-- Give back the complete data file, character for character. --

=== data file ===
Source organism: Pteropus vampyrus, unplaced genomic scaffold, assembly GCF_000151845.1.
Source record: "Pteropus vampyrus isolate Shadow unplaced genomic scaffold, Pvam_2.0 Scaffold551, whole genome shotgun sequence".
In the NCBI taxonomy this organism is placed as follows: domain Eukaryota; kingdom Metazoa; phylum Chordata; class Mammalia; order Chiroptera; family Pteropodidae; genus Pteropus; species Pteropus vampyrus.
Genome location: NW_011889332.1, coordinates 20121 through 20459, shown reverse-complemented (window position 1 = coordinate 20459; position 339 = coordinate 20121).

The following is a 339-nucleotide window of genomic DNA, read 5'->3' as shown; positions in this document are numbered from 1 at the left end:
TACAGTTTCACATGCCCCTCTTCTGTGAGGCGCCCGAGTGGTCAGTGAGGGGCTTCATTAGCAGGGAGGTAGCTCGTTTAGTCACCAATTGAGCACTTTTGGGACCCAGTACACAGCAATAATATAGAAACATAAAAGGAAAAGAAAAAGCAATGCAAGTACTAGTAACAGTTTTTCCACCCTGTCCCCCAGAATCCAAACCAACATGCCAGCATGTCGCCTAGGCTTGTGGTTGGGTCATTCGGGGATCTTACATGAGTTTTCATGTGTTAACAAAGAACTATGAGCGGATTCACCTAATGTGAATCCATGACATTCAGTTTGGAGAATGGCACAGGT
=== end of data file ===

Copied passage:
Source organism: Pteropus vampyrus, unplaced genomic scaffold, assembly GCF_000151845.1.
Source record: "Pteropus vampyrus isolate Shadow unplaced genomic scaffold, Pvam_2.0 Scaffold551, whole genome shotgun sequence".
In the NCBI taxonomy this organism is placed as follows: domain Eukaryota; kingdom Metazoa; phylum Chordata; class Mammalia; order Chiroptera; family Pteropodidae; genus Pteropus; species Pteropus vampyrus.
Genome location: NW_011889332.1, coordinates 20121 through 20459, shown reverse-complemented (window position 1 = coordinate 20459; position 339 = coordinate 20121).

The following is a 339-nucleotide window of genomic DNA, read 5'->3' as shown; positions in this document are numbered from 1 at the left end:
TACAGTTTCACATGCCCCTCTTCTGTGAGGCGCCCGAGTGGTCAGTGAGGGGCTTCATTAGCAGGGAGGTAGCTCGTTTAGTCACCAATTGAGCACTTTTGGGACCCAGTACACAGCAATAATATAGAAACATAAAAGGAAAAGAAAAAGCAATGCAAGTACTAGTAACAGTTTTTCCACCCTGTCCCCCAGAATCCAAACCAACATGCCAGCATGTCGCCTAGGCTTGTGGTTGGGTCATTCGGGGATCTTACATGAGTTTTCATGTGTTAACAAAGAACTATGAGCGGATTCACCTAATGTGAATCCATGACATTCAGTTTGGAGAATGGCACAGGT